The Chaldeans, following standard Mesopotamian practice, deported the Jews after they had conquered Jerusalem in 597 BC. The deportations were large, but certainly didn't involve the entire nation. Somewhere around 10,000 people were forced to relocate to the city of Babylon, the capital of the Chaldean empire. In 586 BC, Judah itself ceased to be an independent kingdom, and the earlier deportees found themselves without a homeland, without a state, and without a nation. This period, which actually begins in 597 but is traditionally dated at 586, is called the Exile in Jewish history; it ends with an accident in 538 when the Persians overthrow the Chaldeans.
Nebuchadnezzar, the king of the Chaldeans, only deported the most prominent citizens of Judah: professionals, priests, craftsmen, and the wealthy. The "people of the land" (am-hares ) were allowed to stay. So Jewish history, then, has two poles during the exile: the Jew in Babylon and the Jews who remain in Judah. We know almost nothing of the Jews in Judah after 586. Judah seems to have been wracked by famine, according the biblical book, Lamentations, which was written in Jerusalem during the exile. The entire situation seemed to be one of infinite despair. Some people were better off; when Nebuchadnezzar deported the wealthy citizens, he redistributed the land among the poor. So some people were better off. In addition, there were rivalries between the two groups of Jews. It is clear that the wealthy and professional Jews in Babylon regarded themselves as the true Jewish people.
The salient feature of the exile, however, was that the Jews were settled in a single place by Nebuchadnezzar. While the Assyrian deportation of Israelites in 722 BC resulted in the complete disappearance of the Israelites, the deported Jews formed their own community in Babylon and retained their religion, practices, and philosophies. Some, it would seem, adopted the Chaldean religion (for they name their offspring after Chaldean gods), but for the most part, the community remained united in its common faith in Yahweh.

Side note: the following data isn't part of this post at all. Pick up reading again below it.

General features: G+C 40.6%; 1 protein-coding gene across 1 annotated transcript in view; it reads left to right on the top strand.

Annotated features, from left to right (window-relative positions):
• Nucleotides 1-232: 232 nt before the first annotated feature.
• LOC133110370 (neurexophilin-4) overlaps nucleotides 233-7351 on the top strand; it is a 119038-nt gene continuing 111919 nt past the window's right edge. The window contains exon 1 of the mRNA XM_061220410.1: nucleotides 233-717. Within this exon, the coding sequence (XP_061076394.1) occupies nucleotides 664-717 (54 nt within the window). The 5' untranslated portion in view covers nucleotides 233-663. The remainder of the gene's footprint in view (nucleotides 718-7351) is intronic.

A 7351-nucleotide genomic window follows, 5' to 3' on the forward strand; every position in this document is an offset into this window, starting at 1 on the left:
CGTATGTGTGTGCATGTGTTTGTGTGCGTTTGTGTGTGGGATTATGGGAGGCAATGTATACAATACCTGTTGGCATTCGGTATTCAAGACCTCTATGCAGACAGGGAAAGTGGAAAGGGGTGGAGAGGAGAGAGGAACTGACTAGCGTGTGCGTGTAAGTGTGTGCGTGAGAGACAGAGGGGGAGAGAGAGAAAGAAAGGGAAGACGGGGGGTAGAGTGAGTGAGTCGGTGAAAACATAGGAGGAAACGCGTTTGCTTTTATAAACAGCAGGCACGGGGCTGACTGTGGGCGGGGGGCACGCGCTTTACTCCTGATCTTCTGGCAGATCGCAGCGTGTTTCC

They called themselves the "gola," ("exiles"), or the "bene gola" ("the children of the exiles"), and within the crucible of despair and hopelessness, they forged a new national identity and a new religion. The exile was unexplainable; Hebrew history was built on the promise of Yahweh to protect the Hebrews and use them for his purposes in human history. Their defeat and the loss of the land promised to them by Yahweh seemed to imply that their faith in this promise was misplaced. This crisis, a form of cognitive dissonance (when your view of reality and reality itself do not match one another), can precipitate the most profound despair or the most profound reworking of a world view. For the Jews in Babylon, it did both.
From texts such as Lamentations , which was probably written in Jerusalem, and Job, written after the exile, as well as many of the Psalms, Hebrew literature takes on a despairing quality. The subject of Job is human suffering itself. Undeserving of suffering, Job, an upright man, is made to suffer the worst series of calamities possible because of an arbitrary test. When he finally despairs that there is no cosmic justice, the only answer he receives is that humans shouldn't question God's will. Many of the psalms written in this period betray an equal hopelessness.
But the Jews in Babylon also creatively remade themselves and their world view. In particular, they blamed the disaster of the Exile on their own impurity. They had betrayed Yahweh and allowed the Mosaic laws and cultic practices to become corrupt; the Babylonian Exile was proof of Yahweh's displeasure. During this period, Jewish leaders no longer spoke about a theology of judgment, but a theology of salvation. In texts such as Ezekiel and Isaiah, there is talk that the Israelites would be gathered together once more, their society and religion purified, and the unified Davidic kingdom be re-established.
So this period is marked by a resurgence in Jewish tradition, as the exiles looked back to their Mosaic origins in an effort to revive their original religion. It is most likely that the Torah took its final shape during this period or shortly afterward, and that it became the central text of the Jewish faith at this time as well. This fervent revival of religious tradition was aided by another accident in history: when Cyrus the Persian conquered Mesopotamia, he allowed the Jews to return home. This was no ordinary event, though. Cyrus sent them home specifically to worship Yahweh—what was once only a kingdom would become a nation of Yahweh.
Sources: The Hebrews: A Learning Module from Washington State University, ©Richard Hooker, reprinted by permission.